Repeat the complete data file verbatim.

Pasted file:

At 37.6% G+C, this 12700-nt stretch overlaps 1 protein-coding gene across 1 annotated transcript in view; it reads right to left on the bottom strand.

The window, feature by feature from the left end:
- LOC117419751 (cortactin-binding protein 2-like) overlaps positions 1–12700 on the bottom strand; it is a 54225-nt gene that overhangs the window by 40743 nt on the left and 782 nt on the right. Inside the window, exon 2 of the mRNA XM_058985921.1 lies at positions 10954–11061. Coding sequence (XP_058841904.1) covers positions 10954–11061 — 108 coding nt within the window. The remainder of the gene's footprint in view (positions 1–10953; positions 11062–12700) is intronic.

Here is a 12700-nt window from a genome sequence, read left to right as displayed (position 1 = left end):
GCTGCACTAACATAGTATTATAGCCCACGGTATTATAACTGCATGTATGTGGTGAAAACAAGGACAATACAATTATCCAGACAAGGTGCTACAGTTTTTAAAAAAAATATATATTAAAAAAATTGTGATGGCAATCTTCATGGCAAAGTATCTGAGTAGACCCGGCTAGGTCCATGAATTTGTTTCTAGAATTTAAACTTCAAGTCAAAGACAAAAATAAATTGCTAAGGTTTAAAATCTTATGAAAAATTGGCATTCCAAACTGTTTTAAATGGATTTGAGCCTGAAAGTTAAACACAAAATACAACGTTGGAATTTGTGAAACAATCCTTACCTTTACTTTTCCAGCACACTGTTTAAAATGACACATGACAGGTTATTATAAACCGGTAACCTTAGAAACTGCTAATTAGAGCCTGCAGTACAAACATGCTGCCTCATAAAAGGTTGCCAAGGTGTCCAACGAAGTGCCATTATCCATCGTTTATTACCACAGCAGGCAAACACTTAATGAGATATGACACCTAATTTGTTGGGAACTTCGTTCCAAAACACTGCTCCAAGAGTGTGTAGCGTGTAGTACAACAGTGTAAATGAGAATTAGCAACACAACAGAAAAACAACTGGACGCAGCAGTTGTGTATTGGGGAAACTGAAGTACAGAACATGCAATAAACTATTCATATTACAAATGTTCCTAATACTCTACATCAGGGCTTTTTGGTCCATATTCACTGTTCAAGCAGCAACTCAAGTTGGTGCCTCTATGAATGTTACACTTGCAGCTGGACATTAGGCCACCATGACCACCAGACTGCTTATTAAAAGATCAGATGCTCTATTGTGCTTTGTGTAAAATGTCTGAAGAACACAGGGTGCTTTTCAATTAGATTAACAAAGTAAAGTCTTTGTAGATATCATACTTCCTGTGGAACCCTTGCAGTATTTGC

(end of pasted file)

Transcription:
At 37.6% G+C, this 12700-nt stretch overlaps 1 protein-coding gene across 1 annotated transcript in view; it reads right to left on the bottom strand.

The window, feature by feature from the left end:
- LOC117419751 (cortactin-binding protein 2-like) overlaps positions 1–12700 on the bottom strand; it is a 54225-nt gene that overhangs the window by 40743 nt on the left and 782 nt on the right. Inside the window, exon 2 of the mRNA XM_058985921.1 lies at positions 10954–11061. Coding sequence (XP_058841904.1) covers positions 10954–11061 — 108 coding nt within the window. The remainder of the gene's footprint in view (positions 1–10953; positions 11062–12700) is intronic.

Here is a 12700-nt window from a genome sequence, read left to right as displayed (position 1 = left end):
GCTGCACTAACATAGTATTATAGCCCACGGTATTATAACTGCATGTATGTGGTGAAAACAAGGACAATACAATTATCCAGACAAGGTGCTACAGTTTTTAAAAAAAATATATATTAAAAAAATTGTGATGGCAATCTTCATGGCAAAGTATCTGAGTAGACCCGGCTAGGTCCATGAATTTGTTTCTAGAATTTAAACTTCAAGTCAAAGACAAAAATAAATTGCTAAGGTTTAAAATCTTATGAAAAATTGGCATTCCAAACTGTTTTAAATGGATTTGAGCCTGAAAGTTAAACACAAAATACAACGTTGGAATTTGTGAAACAATCCTTACCTTTACTTTTCCAGCACACTGTTTAAAATGACACATGACAGGTTATTATAAACCGGTAACCTTAGAAACTGCTAATTAGAGCCTGCAGTACAAACATGCTGCCTCATAAAAGGTTGCCAAGGTGTCCAACGAAGTGCCATTATCCATCGTTTATTACCACAGCAGGCAAACACTTAATGAGATATGACACCTAATTTGTTGGGAACTTCGTTCCAAAACACTGCTCCAAGAGTGTGTAGCGTGTAGTACAACAGTGTAAATGAGAATTAGCAACACAACAGAAAAACAACTGGACGCAGCAGTTGTGTATTGGGGAAACTGAAGTACAGAACATGCAATAAACTATTCATATTACAAATGTTCCTAATACTCTACATCAGGGCTTTTTGGTCCATATTCACTGTTCAAGCAGCAACTCAAGTTGGTGCCTCTATGAATGTTACACTTGCAGCTGGACATTAGGCCACCATGACCACCAGACTGCTTATTAAAAGATCAGATGCTCTATTGTGCTTTGTGTAAAATGTCTGAAGAACACAGGGTGCTTTTCAATTAGATTAACAAAGTAAAGTCTTTGTAGATATCATACTTCCTGTGGAACCCTTGCAGTATTTGC